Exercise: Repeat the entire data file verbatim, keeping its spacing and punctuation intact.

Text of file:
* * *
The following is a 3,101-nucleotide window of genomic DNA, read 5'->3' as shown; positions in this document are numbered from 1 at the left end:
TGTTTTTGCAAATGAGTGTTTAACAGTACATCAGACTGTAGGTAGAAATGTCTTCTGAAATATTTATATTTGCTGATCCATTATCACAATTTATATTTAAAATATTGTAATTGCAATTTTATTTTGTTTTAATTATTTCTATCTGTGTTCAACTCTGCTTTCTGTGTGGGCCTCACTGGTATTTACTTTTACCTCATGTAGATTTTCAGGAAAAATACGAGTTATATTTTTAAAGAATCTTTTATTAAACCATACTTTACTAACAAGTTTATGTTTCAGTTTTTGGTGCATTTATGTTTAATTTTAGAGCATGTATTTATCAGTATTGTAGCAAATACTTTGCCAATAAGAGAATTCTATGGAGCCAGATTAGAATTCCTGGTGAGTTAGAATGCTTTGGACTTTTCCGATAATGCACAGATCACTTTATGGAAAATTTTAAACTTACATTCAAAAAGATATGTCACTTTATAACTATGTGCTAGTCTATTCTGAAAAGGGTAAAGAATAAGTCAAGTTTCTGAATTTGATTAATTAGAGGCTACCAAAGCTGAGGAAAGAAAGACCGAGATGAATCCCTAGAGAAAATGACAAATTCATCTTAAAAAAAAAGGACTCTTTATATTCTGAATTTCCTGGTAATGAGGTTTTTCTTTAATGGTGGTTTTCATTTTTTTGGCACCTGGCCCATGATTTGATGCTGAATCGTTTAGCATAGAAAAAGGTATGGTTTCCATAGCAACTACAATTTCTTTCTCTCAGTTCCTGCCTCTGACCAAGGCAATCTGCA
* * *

The following is a 3,101-nucleotide window of genomic DNA, read 5'->3' as shown; positions in this document are numbered from 1 at the left end:
TGTTTTTGCAAATGAGTGTTTAACAGTACATCAGACTGTAGGTAGAAATGTCTTCTGAAATATTTATATTTGCTGATCCATTATCACAATTTATATTTAAAATATTGTAATTGCAATTTTATTTTGTTTTAATTATTTCTATCTGTGTTCAACTCTGCTTTCTGTGTGGGCCTCACTGGTATTTACTTTTACCTCATGTAGATTTTCAGGAAAAATACGAGTTATATTTTTAAAGAATCTTTTATTAAACCATACTTTACTAACAAGTTTATGTTTCAGTTTTTGGTGCATTTATGTTTAATTTTAGAGCATGTATTTATCAGTATTGTAGCAAATACTTTGCCAATAAGAGAATTCTATGGAGCCAGATTAGAATTCCTGGTGAGTTAGAATGCTTTGGACTTTTCCGATAATGCACAGATCACTTTATGGAAAATTTTAAACTTACATTCAAAAAGATATGTCACTTTATAACTATGTGCTAGTCTATTCTGAAAAGGGTAAAGAATAAGTCAAGTTTCTGAATTTGATTAATTAGAGGCTACCAAAGCTGAGGAAAGAAAGACCGAGATGAATCCCTAGAGAAAATGACAAATTCATCTTAAAAAAAAAGGACTCTTTATATTCTGAATTTCCTGGTAATGAGGTTTTTCTTTAATGGTGGTTTTCATTTTTTTGGCACCTGGCCCATGATTTGATGCTGAATCGTTTAGCATAGAAAAAGGTATGGTTTCCATAGCAACTACAATTTCTTTCTCTCAGTTCCTGCCTCTGACCAAGGCAATCTGCA